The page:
Ask your health care provider for the patient labeling to help determine whether the dermal filler you are considering is appropriate for you.
If you have any of the following conditions or symptoms prior to the procedure, alert your health care provider:
- Your skin is inflamed or infected. If you have an active inflammatory condition (cysts, pimples, rashes, or hives) or infection, dermal filler injection should be delayed until this inflammatory condition has been managed.
- You have a bleeding disorder.
- You have severe allergies or have a history of anaphylaxis (acute allergic reaction).
- You are allergic to collagen or eggs (some dermal fillers contain collagen or egg-derived products).
- You are allergic to animal products (some dermal fillers contain materials from animals).
- You are allergic to local anesthetic such as lidocaine (some dermal fillers contain lidocaine).
- You are allergic to bacteria (some dermal fillers contain hyaluronic acid material derived from bacterial fermentation).
- You have joint, tendon, or blood vessel disease affecting the hand, when considering hand augmentation.
- Use only FDA-approved dermal fillers. The FDA urges health care providers to carefully inspect all dermal filler packages for authenticity. The FDA is aware of counterfeit products being marketed and used in the U.S: March 2017, July 2018 and October 2018.
- Do not inject dermal fillers if you do not have the appropriate training or experience.
- Make sure that you are familiar with the anatomy at and around the site of injection, and do not inject dermal fillers near blood vessels.
- Before injection, thoroughly inform the patient of all risks of the procedure and the specific product you intend to use.
- Note that the approved indications for use of dermal fillers vary depending on the product. The FDA may not have reviewed use of dermal fillers in some locations in the body.
- Inject dermal fillers slowly and apply the least amount of pressure necessary.
- Know the signs and symptoms associated with injection into blood vessels and have an updated plan detailing how the patient will be treated should this occur. This plan may include on-site treatment and/or immediate referral to another health care provider for treatment.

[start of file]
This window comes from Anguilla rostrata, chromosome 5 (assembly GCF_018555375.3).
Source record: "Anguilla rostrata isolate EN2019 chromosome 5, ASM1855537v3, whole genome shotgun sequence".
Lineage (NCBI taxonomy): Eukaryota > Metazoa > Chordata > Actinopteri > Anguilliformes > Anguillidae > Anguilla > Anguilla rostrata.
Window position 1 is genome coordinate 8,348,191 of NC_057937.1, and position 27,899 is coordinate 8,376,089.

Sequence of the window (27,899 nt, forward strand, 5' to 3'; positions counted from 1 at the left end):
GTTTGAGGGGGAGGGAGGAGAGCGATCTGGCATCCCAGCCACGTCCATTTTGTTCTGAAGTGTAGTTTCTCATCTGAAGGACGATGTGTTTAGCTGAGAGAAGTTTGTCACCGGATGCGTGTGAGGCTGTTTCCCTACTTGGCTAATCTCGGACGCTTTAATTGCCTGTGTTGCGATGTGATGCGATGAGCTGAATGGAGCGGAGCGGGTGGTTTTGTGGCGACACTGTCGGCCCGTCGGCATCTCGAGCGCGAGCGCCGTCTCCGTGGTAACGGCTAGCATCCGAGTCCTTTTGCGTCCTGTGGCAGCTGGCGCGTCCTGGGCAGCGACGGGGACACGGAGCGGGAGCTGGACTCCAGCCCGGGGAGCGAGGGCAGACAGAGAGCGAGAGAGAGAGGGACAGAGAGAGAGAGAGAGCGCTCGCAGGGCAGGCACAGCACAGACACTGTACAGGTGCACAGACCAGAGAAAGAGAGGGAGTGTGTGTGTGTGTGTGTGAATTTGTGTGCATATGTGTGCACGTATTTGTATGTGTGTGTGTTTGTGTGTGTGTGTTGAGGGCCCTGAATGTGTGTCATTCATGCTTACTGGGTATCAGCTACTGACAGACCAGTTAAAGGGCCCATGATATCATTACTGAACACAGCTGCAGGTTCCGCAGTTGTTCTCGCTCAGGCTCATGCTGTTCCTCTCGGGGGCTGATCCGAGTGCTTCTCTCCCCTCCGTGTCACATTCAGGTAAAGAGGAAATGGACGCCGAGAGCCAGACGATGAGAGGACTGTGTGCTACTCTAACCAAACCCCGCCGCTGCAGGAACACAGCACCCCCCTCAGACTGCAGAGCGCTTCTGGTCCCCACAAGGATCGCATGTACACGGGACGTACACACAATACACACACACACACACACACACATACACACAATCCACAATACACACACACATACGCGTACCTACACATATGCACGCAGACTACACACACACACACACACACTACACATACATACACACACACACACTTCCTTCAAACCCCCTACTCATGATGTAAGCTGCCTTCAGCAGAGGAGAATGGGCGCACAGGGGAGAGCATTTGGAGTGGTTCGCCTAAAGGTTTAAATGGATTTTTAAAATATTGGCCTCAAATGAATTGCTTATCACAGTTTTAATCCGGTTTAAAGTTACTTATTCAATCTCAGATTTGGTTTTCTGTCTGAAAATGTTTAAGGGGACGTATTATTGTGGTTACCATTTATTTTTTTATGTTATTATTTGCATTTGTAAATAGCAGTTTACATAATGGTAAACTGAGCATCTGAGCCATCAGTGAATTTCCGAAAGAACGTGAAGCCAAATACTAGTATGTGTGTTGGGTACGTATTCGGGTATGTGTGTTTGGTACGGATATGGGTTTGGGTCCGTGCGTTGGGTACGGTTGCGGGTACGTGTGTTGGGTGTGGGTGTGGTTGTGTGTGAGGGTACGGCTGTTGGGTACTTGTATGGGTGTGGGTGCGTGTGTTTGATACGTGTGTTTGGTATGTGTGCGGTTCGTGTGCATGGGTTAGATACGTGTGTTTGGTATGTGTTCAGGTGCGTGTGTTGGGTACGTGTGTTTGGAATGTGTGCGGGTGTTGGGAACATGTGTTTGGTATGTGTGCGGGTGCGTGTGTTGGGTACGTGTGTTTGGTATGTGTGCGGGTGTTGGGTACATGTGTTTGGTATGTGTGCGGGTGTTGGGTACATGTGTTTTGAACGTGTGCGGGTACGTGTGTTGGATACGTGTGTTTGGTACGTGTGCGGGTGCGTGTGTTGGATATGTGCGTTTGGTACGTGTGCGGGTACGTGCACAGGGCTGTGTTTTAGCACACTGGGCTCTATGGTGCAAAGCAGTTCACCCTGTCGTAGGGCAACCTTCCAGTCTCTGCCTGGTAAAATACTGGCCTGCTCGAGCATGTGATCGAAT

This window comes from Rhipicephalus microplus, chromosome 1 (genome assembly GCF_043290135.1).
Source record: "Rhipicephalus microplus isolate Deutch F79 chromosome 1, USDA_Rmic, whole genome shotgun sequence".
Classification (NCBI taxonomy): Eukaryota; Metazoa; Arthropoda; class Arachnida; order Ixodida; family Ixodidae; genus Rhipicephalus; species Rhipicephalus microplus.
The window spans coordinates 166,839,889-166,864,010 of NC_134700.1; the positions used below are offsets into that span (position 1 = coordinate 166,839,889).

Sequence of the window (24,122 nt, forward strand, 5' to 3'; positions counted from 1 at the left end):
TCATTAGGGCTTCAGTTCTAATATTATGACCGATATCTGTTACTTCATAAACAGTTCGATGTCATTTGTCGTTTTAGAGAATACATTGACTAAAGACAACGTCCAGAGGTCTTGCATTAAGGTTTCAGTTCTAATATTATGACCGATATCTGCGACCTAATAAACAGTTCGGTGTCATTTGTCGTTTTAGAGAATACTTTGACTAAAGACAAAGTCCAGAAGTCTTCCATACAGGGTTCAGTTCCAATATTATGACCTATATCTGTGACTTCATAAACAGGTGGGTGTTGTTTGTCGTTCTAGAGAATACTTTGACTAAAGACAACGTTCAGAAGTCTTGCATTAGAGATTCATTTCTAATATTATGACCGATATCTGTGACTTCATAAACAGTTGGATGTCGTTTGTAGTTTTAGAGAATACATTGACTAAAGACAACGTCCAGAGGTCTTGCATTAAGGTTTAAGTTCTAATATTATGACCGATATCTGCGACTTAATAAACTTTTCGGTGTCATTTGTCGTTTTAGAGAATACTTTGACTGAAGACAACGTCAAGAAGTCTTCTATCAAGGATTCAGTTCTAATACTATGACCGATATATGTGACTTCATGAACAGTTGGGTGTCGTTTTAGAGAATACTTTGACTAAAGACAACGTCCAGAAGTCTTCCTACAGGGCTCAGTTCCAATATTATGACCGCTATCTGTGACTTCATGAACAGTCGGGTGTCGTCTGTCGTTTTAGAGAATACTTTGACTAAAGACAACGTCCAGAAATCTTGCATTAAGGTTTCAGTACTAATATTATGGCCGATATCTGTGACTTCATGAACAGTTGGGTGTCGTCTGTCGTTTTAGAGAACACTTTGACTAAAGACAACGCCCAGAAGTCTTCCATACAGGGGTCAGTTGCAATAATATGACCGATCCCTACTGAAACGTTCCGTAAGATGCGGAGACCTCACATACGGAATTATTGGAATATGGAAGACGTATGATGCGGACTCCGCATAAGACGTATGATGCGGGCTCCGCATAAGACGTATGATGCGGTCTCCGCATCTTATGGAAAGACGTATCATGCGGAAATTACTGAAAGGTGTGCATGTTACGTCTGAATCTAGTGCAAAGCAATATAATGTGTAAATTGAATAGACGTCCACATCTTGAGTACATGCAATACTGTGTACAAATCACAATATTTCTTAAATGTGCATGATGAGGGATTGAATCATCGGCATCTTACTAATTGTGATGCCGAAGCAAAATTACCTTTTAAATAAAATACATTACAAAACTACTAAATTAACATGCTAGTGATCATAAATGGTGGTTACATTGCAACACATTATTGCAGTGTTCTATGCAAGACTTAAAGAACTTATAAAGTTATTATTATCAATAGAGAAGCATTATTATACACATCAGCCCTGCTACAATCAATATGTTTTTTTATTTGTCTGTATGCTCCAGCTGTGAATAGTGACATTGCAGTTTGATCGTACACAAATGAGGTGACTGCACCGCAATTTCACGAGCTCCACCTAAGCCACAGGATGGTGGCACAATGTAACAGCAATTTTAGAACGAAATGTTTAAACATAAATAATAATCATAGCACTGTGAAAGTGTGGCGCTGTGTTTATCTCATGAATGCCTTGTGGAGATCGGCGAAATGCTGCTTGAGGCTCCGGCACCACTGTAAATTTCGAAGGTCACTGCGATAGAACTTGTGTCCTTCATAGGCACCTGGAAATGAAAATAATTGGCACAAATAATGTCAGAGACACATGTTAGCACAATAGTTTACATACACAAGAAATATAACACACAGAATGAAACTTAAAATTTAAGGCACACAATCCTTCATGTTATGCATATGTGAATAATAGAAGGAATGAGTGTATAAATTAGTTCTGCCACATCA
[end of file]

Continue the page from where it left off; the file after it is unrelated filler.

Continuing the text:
- Immediately stop the injection if a patient exhibits any signs or symptoms associated with injection into a blood vessel, such as blanching of the skin, change in vision, signs of a stroke, or unusual pain during or shortly after the procedure.
- Tell patients that they should seek immediate medical attention after the procedure if they experience signs and symptoms associated with injection into a blood vessel.
- Educate facility staff and employees on how to quickly assist patients calling with signs and symptoms of filler complications on how to receive appropriate medical care.
- If you have a problem with an FDA-regulated product—such as an injury to a patient or an issue with the way the product works—please report the problem to the FDA. The agency continues to monitor approved products for safety even after they've been sold. You can file a voluntary report by phone at 1-800-FDA-1088 or online at MedWatch, the FDA Safety Information and Adverse Event Reporting program.
- The US Food and Drug Administration's Approach for Safe Innovation of Medical Devices in Dermatology
- FDA Safety Communication: FDA Warns Against Use of Injectable Silicone for Body Contouring and Enhancement
- La FDA advierte contra el uso de silicona inyectable para delinear la figura: Comunicado de Seguridad de la FDA
- FDA Consumer Update: The FDA Warns Against Injectable Silicone for Body Contouring and Enhancement
- La FDA advierte contra el uso de silicona inyectable para delinear y mejorar la figura
- FDA Video: The FDA Warns Against Injectable Silicone for Body Contouring and Enhancement
- FDA-approved dermal filler list
- FDA Consumer Update: Filling in Wrinkles Safely